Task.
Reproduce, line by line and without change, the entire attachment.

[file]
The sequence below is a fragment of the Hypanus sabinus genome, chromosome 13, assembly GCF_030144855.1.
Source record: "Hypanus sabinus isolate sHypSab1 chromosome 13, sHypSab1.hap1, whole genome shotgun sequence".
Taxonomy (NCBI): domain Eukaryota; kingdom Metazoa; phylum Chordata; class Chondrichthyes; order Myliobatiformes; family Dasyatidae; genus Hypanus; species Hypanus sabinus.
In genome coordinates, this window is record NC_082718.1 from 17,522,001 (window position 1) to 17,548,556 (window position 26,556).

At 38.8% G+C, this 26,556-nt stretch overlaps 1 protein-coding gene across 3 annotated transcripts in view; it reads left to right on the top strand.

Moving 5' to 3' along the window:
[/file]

The sequence below is a fragment of the Hypanus sabinus genome, chromosome 13, assembly GCF_030144855.1.
Source record: "Hypanus sabinus isolate sHypSab1 chromosome 13, sHypSab1.hap1, whole genome shotgun sequence".
Taxonomy (NCBI): domain Eukaryota; kingdom Metazoa; phylum Chordata; class Chondrichthyes; order Myliobatiformes; family Dasyatidae; genus Hypanus; species Hypanus sabinus.
In genome coordinates, this window is record NC_082718.1 from 17,522,001 (window position 1) to 17,548,556 (window position 26,556).

At 38.8% G+C, this 26,556-nt stretch overlaps 1 protein-coding gene across 3 annotated transcripts in view; it reads left to right on the top strand.

Moving 5' to 3' along the window: